A Simple Technique for Dealing with Overwhelming Negative Thoughts and Feelings

Sometimes feelings and thoughts can overwhelm us. We might feel totally consumed by an emotion. The way we describe and give an account of these thoughts and emotions are important. However language is imprecise and doesn’t always do justice to the way we think or feel. In this post I offer a simple technique (that I use in my coaching practice) that may help when we feel encompassed by our thoughts and feelings. It’s based on appealing to the different parts of you. It won’t effect a miracle but it may help to usher in a little hope.

Broaden and Build

Book: Unlock Your Confidence by Dr Gary WoodIn times of stress we think in terms of absolutes. In the classic ‘fight or flight’ survival mode we draw on a limited range of options. If it feels like an emergency we don’t have time to consider all options. By contrast when we are more relaxed we are able to access a broader range of cognitions. This is the essence of Barbara Frederickson’s Broaden and Build theory of positive emotions. In everyday life we speak about ‘taking a deep breath’ before tackling a challenging task. This is the basis of meditations and mindfulness techniques that abound and something I discuss in greater depth in my book Unlock Your Confidence. However, I am concerned with linguistic techniques here.

Partitioning the emotion

One technique I use with my coaching clients, I borrowed from the theory and practice of focusing, initially created by Eugene Gendlin (and developed by Ann Weiser Cornellsee link below for her book). It’s a form of body-mind therapy that has the individual look inwards to listen to the messages the body gives us. Through the process, people describe the feeling and basically free associate. Part of the process involves naming the part of the body from which the feeling appears to emanate and use the phrase  ‘part of me’. So instead of ‘I’m angry’, you would say ‘part of me is angry’. This seems an accurate representation of what we often do when experiencing mixed emotions, especially in relation to relationships with loved ones. Yes we love them but part of us is sometimes infuriated by them.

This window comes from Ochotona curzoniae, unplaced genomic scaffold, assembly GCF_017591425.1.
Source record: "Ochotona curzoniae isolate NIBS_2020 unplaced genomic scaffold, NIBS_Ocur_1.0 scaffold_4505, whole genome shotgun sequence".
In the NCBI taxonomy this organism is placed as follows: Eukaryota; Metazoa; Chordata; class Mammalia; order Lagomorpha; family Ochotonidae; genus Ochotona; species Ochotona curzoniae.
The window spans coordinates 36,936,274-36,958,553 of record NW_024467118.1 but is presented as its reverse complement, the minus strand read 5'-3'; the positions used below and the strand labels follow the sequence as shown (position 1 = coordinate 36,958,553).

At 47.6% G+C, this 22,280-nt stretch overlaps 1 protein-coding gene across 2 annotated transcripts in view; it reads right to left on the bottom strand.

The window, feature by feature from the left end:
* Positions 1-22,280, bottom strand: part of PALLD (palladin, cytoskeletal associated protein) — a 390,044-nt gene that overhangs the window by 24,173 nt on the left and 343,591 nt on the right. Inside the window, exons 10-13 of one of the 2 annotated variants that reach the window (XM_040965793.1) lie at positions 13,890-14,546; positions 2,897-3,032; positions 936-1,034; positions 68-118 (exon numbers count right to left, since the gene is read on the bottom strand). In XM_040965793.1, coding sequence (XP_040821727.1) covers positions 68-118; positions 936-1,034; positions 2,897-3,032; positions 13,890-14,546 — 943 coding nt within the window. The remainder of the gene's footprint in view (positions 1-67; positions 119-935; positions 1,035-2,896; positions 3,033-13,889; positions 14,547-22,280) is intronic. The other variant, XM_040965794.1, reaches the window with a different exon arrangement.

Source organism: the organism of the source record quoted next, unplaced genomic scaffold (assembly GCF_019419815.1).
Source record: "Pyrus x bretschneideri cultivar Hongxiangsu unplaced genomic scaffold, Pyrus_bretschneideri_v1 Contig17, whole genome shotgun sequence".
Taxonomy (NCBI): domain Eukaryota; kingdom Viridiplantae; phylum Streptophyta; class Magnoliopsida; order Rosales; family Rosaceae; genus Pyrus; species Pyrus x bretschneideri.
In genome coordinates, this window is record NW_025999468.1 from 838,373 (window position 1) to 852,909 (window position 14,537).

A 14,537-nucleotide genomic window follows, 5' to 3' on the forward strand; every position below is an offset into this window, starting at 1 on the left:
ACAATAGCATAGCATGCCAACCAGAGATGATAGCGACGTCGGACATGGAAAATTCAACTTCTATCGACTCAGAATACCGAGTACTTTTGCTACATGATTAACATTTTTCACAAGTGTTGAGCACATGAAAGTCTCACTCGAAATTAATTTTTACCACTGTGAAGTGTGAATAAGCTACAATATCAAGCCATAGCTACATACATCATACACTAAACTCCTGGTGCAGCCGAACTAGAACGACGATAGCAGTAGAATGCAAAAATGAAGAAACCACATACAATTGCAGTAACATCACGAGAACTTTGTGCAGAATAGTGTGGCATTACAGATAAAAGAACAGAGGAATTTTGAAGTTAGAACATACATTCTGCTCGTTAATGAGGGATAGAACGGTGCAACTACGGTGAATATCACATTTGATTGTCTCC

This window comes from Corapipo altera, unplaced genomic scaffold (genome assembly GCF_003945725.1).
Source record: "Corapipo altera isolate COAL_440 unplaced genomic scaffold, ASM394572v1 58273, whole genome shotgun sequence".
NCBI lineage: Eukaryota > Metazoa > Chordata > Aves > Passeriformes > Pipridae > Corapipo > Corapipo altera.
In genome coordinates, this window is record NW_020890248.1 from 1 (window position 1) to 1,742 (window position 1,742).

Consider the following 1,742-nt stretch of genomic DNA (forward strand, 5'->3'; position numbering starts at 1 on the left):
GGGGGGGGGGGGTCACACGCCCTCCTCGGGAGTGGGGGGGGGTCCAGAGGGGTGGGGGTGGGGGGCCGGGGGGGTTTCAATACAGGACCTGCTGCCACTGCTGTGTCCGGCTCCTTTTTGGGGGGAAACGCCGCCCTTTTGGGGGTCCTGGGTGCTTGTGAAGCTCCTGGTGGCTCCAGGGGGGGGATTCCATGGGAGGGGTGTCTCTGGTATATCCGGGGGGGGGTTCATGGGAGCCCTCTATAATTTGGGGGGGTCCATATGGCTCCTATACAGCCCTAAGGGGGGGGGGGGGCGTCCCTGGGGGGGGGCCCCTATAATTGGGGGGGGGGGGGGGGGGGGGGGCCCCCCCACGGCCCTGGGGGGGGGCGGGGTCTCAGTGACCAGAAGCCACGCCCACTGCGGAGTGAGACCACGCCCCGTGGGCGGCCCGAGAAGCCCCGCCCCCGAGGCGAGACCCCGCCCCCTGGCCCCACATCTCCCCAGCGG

Once you have partitioned the feeling, it immediately invites you to consider the part or parts of you that are not feeling a particular way.  In coaching sessions it helps the client consider their issues from a broader range of internal perspectives. Invariably the dialogue follows the pattern ‘You know, yes part of my is angry and rightly so and secretly part of me is relieved or delighted’ and so on. Using ‘part of me’ acknowledges that we are multi-faceted beings and that cannot be reduced to black and white, either-or states. It doesn’t deny the feeling. It acknowledges it  in a way that allows other aspects of your experience to have a voice too. It helps to provide a useful platform from which you can move forward. Together with other solution-focused principles it can help break the stronghold of overwhelm. As with any technique, it becomes more effective if you make it a habit, not use it when you need it. It’s a way in which our language shape our thoughts and build our confidence (and esteem) by revealing all aspects of ourselves.

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  • If you want to find out more about focusing, check out Ann Weiser Cornell’s excellent book: The Power of Focusing (see on Amazon UK or Amazon.com

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About the author

Picture: Dr Gary Wood author of Unlock Your ConfidenceDr Gary Wood is a social psychologist and life coach. He is author of Unlock Your Confidence which is based on his confidence-building workshops. Gary is based in Birmingham and Edinburgh where he runs his own training and coaching practice and research consultancy. He also offers coaching through Skype. Contact Gary to see how his solution focused (life) coaching approach would benefit you or your organization.